Mother and child programmes

Areas of action: building on comparative advantages

Experience gained by the IFRC and other organizations has helped identify those interventions where more resources are needed and where comparative advantages can best be leveraged. The basis for this strategy is the Red Cross Red Crescent’s extensive experience in community-based first aid, and its proven capacity to mobilize significant resources to alleviate suffering and mitigate the effects of emergency disasters.

Although curing diseases is the role of professional health services, Red Cross and Red Crescent National Societies can play a very important role in helping households and communities to raise healthy children in a healthy environment. Community programmes that promote healthy behaviours, increase vaccinations, monitor the growth of children and prevent malnutrition, diarrhoea and respiratory diseases, are well within the Red Cross Red Crescent developmental initiatives and mandate.

Establishing inter-linking systems of care from pregnancy through childbirth and childhood that engage health systems, households and communities will reinforce these efforts. The Red Cross Red Crescent, with its network of volunteers, is well-placed to provide these important links between health services and communities. The IFRC works with partners that include ministries of health, UNICEF, WHO, Rotary International, the Measles Initiative, Roll Back Malaria and others to increas universal access to care for mothers, children and other vulnerable people.

Education and advocacy

Skills needed for appropriate healthcare-seeking behaviour, psychosocial support and good nutrition are connected. A partnership between parents, the community and health workers is essential to implement strategies that add value to the various services that are necessary to improve maternal and child health.

The IFRC advocates for universal education of girls and women and promotes this throughout its many programmes. For example, through “Mothers’ Clubs” run by some National Societies, women receive education on health and other issues, as well as training that enables them to earn money. Through the Orphans and Vulnerable Children Programmes, National Societies provide households with support to meet material, educational and emotional needs in an effort to keep children in their communities and in school.

Promoting immunization

Immunization is the first line of defence and is the best protection against measles and other preventable diseases for which vaccines exist. Immunization programmes should cover as many people as possible to create "herd immunity" and to reduce the number of unprotected children. To better ensure total coverage, Red Cross and Red Crescent volunteers check whether infants have been vaccinated during household visits and provide appropriate vaccine information to caretakers.

As a member of global vaccination partnerships, such as the Global Polio Eradication Initiative, National Red Cross and Red Crescent Societies work towards ensuring that all eligible children receive vaccinations. The Measles Initiative, which has helped to achieve a 74 per cent reduction in global measles deaths between 2000 and 2007 receives the support of National Societies during national vaccination campaigns while helping to promote routine immunization against measles.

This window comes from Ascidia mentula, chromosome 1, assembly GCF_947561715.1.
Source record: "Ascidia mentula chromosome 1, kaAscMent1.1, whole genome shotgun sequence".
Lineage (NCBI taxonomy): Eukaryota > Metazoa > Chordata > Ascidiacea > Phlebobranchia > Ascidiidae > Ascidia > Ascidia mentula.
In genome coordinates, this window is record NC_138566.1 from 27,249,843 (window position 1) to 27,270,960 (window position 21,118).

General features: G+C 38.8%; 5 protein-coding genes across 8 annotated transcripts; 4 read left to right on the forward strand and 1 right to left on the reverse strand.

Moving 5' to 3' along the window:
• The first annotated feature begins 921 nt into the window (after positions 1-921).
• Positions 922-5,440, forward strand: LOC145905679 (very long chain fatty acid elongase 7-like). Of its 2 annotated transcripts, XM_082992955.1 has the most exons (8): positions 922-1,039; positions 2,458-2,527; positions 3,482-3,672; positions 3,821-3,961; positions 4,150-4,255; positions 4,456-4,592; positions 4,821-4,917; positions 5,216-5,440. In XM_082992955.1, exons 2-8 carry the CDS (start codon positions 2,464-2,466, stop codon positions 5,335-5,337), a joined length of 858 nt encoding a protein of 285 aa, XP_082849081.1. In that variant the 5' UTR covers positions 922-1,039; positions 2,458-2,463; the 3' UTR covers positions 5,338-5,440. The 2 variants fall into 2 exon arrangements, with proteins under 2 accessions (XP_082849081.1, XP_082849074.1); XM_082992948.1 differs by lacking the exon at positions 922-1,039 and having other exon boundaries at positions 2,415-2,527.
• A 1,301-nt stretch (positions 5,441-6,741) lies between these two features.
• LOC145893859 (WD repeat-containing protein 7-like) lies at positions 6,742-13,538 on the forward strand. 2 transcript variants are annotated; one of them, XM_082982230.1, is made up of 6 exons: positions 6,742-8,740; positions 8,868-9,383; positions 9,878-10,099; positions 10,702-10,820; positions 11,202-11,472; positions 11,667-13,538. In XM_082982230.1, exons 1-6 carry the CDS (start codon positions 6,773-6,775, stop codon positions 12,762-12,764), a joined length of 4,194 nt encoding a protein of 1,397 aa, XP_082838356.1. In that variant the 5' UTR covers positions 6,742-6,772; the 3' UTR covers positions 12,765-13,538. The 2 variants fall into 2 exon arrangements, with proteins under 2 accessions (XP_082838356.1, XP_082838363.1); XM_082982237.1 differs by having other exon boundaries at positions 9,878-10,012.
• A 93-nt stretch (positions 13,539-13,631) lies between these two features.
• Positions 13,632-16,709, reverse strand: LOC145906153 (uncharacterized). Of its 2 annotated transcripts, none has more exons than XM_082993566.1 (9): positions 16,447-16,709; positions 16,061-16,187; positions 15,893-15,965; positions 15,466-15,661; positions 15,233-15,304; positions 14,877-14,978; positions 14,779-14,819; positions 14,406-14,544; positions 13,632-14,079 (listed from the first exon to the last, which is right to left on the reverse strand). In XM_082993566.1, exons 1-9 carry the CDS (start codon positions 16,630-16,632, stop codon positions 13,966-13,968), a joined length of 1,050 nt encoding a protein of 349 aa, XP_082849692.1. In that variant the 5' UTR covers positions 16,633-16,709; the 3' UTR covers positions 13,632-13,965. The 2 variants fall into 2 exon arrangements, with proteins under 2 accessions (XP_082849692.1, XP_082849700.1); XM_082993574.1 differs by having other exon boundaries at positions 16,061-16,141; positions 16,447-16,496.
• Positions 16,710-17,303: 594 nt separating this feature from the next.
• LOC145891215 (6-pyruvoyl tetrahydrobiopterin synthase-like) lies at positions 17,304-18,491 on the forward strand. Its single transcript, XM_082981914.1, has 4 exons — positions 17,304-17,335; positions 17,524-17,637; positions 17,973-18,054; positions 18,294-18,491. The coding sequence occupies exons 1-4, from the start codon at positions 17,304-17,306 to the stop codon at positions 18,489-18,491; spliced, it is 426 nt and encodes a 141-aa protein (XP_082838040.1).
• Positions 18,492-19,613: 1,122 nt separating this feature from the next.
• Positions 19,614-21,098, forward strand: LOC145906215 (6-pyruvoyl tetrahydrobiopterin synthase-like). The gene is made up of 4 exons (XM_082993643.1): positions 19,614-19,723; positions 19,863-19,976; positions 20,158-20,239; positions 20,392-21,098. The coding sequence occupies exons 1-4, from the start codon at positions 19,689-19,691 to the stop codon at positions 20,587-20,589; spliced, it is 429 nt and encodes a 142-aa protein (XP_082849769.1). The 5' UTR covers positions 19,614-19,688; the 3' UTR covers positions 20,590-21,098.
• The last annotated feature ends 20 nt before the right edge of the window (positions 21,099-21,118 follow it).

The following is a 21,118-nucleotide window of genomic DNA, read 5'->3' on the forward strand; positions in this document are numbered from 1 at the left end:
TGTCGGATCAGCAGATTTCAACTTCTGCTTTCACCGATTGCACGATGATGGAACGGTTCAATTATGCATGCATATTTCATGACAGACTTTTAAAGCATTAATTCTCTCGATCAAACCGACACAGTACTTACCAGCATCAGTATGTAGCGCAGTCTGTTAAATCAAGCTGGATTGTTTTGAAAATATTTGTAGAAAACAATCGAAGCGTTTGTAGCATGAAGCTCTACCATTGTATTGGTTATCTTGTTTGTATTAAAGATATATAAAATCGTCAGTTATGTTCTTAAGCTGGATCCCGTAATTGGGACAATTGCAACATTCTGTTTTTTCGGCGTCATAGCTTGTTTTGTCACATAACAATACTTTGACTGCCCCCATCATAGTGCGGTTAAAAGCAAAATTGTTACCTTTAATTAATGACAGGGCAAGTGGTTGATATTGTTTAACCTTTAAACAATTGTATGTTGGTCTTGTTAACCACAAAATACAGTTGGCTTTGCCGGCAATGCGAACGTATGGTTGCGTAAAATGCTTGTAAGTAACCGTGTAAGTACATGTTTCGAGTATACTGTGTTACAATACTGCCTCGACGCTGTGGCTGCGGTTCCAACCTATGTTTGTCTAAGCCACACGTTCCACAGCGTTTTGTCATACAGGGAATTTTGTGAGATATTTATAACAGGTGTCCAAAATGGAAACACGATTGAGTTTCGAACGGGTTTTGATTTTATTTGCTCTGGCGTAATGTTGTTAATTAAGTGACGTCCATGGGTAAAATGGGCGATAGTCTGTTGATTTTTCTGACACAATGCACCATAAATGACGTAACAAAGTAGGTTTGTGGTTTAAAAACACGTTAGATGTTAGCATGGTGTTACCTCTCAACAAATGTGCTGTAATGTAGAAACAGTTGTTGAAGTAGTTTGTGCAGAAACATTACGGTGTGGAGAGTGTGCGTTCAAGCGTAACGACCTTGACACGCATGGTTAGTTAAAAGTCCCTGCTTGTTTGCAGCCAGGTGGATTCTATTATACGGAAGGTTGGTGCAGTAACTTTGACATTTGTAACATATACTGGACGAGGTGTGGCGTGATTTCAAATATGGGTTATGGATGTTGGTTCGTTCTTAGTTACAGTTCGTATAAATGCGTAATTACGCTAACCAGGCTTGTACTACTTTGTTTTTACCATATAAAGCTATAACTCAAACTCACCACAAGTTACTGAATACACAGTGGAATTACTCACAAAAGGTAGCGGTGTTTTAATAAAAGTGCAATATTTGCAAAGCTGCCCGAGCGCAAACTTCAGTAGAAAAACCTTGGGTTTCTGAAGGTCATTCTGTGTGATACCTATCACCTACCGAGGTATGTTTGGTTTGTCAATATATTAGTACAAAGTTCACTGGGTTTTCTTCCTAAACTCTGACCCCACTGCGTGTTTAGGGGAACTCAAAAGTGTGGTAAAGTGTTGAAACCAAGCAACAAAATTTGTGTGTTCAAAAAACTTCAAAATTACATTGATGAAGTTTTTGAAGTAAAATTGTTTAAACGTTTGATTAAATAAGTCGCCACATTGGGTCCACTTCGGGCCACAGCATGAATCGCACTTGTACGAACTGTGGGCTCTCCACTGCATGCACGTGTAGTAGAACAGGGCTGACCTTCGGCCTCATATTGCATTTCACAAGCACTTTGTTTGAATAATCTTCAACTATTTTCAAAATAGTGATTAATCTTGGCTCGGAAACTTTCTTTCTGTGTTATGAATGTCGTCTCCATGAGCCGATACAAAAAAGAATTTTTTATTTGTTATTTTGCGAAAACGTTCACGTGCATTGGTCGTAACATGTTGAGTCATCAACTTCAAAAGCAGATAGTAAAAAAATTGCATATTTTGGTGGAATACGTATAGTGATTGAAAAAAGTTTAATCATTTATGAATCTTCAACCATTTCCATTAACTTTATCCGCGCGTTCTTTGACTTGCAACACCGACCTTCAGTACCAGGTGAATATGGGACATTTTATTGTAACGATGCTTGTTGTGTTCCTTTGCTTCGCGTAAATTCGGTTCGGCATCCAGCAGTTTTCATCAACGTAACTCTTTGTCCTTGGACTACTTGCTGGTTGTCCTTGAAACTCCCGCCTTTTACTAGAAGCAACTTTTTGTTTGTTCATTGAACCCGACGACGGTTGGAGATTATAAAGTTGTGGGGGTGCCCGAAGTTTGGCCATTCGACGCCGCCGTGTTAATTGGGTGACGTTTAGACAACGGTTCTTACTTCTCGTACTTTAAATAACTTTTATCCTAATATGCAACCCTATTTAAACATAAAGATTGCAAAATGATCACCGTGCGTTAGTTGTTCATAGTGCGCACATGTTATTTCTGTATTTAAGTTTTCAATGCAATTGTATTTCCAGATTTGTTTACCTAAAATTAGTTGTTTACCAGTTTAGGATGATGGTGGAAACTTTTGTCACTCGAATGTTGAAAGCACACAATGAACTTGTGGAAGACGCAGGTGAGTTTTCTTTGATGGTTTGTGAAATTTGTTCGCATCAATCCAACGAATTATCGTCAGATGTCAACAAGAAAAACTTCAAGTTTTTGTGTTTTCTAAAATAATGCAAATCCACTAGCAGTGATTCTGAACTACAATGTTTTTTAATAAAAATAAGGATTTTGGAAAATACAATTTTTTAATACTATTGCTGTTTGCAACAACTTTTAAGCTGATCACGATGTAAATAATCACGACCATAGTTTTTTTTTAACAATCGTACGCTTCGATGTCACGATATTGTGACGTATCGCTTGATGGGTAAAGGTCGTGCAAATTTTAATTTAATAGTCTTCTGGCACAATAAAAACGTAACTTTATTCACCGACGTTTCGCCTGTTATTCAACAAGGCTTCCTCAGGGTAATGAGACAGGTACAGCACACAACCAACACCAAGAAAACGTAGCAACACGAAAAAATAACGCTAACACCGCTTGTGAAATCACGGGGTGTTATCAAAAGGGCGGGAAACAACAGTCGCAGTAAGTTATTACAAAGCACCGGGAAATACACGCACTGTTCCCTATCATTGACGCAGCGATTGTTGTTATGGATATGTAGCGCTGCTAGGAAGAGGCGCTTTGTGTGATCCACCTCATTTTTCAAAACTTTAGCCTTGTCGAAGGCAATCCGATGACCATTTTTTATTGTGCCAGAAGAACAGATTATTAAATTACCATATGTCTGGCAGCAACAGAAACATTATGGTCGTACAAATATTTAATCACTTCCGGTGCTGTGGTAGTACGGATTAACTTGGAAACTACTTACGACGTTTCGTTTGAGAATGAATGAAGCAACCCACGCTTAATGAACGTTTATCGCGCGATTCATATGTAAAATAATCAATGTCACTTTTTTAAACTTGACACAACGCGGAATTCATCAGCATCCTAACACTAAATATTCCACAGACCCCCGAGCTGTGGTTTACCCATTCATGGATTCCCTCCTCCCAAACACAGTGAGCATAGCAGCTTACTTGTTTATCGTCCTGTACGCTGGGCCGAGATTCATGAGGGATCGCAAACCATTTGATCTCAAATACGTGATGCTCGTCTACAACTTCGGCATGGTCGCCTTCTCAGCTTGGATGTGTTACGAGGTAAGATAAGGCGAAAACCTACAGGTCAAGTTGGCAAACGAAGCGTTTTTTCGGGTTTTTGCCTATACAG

WHO Fact sheets : Reproductive health

Fifth Orientation Workshop on "Maternal and Newborn Health Programming" 29 June to 3 July 2009

New publications on reproductive health

Making pregnancy safer

Launched on World Health Day, The world health report – Make every mother and child count, calls for greater access to live-saving care and interventions. It also advocates a "continuum of care" approach for women and children that begins before pregnancy and extends through childbirth into the baby's childhood.

Millennium development goal 5
In September 2000, the largest-ever gathering of Heads of State and Government ushered in the new millennium by adopting the United Nations Millennium Declaration. The Declaration was endorsed by 189 countries and was translated into eight Millennium Development Goals (MDGs) to be achieved by 2015.

Guidelines on Gender-Based Violence Interventions in Humanitarian Settings
The primary purpose of these guidelines is to enable communities, governments and humanitarian organizations, including UN agencies, NGOs, and community based organizations, to establish and coordinate on a set of minimum multi-sectoral interventions to prevent and respond to sexual violence during the early phase of an emergency.

The Millennium Declaration is the most comprehensive international consensus ever reached on how to improve the lives of the most vulnerable worldwide. This document examines the relation between the activities of the International Federation and the areas covered by the Millennium Development Goals (MDGs).


Focusing on women and children

Women and children are the focus of our attention for three reasons. 1. Women are more likely to face health inequities because women’s biological make-up demands more care. Pregnancy and childbirthare life events that expose women to greater risks. 2. Women are the gateway to improving the health of an entire population, starting with their children and members of their households. 3. The burden of caring for sick children and the elderly mainly falls on mothers and other female carers. This leads to time off work, loss of income and further impoverishment of families. Poverty, in turn, cuts off access to the resources that give rise to good health, it precludes treatment for poor health, and perpetuates ill-health among women and children. A vicious downward spiral begins that is carried forward to the next generation.